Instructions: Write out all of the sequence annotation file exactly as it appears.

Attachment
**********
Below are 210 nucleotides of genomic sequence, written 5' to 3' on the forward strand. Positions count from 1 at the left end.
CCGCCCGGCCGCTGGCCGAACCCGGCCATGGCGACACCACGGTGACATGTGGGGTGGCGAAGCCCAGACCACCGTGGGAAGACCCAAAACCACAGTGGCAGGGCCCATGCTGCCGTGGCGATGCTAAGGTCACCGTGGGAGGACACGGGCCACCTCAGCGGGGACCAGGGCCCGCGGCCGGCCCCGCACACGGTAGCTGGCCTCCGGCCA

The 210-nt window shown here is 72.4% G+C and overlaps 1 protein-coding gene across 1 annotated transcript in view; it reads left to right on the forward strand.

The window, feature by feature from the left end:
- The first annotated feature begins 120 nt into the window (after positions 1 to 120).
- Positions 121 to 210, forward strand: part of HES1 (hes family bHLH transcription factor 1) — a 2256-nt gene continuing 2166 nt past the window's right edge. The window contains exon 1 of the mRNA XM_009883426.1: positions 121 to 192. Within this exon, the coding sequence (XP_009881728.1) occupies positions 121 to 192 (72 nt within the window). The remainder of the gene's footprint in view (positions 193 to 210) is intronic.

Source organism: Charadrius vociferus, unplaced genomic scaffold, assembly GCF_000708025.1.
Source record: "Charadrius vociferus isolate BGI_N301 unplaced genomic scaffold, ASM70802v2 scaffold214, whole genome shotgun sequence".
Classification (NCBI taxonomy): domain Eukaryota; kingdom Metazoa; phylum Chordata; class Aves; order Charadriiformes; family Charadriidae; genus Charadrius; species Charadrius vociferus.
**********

Below are 210 nucleotides of genomic sequence, written 5' to 3' on the forward strand. Positions count from 1 at the left end.
CCGCCCGGCCGCTGGCCGAACCCGGCCATGGCGACACCACGGTGACATGTGGGGTGGCGAAGCCCAGACCACCGTGGGAAGACCCAAAACCACAGTGGCAGGGCCCATGCTGCCGTGGCGATGCTAAGGTCACCGTGGGAGGACACGGGCCACCTCAGCGGGGACCAGGGCCCGCGGCCGGCCCCGCACACGGTAGCTGGCCTCCGGCCA

The 210-nt window shown here is 72.4% G+C and overlaps 1 protein-coding gene across 1 annotated transcript in view; it reads left to right on the forward strand.

The window, feature by feature from the left end:
- The first annotated feature begins 120 nt into the window (after positions 1 to 120).
- Positions 121 to 210, forward strand: part of HES1 (hes family bHLH transcription factor 1) — a 2256-nt gene continuing 2166 nt past the window's right edge. The window contains exon 1 of the mRNA XM_009883426.1: positions 121 to 192. Within this exon, the coding sequence (XP_009881728.1) occupies positions 121 to 192 (72 nt within the window). The remainder of the gene's footprint in view (positions 193 to 210) is intronic.

Source organism: Charadrius vociferus, unplaced genomic scaffold, assembly GCF_000708025.1.
Source record: "Charadrius vociferus isolate BGI_N301 unplaced genomic scaffold, ASM70802v2 scaffold214, whole genome shotgun sequence".
Classification (NCBI taxonomy): domain Eukaryota; kingdom Metazoa; phylum Chordata; class Aves; order Charadriiformes; family Charadriidae; genus Charadrius; species Charadrius vociferus.